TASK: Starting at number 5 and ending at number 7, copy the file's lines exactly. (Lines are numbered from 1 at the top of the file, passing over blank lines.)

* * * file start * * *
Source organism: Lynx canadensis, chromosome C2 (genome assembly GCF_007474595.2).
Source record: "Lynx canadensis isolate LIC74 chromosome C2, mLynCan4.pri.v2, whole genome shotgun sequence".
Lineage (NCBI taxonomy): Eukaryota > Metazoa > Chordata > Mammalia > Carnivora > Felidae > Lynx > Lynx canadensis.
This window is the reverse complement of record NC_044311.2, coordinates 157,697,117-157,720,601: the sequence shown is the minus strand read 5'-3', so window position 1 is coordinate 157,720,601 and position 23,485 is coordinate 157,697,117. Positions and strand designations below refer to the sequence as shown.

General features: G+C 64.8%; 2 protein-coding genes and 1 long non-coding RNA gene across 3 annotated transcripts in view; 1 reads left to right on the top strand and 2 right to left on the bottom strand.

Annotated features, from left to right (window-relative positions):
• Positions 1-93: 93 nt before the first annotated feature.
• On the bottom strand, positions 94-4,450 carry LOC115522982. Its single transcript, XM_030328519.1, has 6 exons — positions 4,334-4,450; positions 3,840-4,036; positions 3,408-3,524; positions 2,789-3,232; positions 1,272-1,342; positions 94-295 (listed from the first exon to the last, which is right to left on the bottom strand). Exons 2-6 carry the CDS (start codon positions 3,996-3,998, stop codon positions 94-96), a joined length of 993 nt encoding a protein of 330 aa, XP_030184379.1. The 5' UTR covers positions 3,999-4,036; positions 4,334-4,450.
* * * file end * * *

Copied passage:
General features: G+C 64.8%; 2 protein-coding genes and 1 long non-coding RNA gene across 3 annotated transcripts in view; 1 reads left to right on the top strand and 2 right to left on the bottom strand.

Annotated features, from left to right (window-relative positions):
• Positions 1-93: 93 nt before the first annotated feature.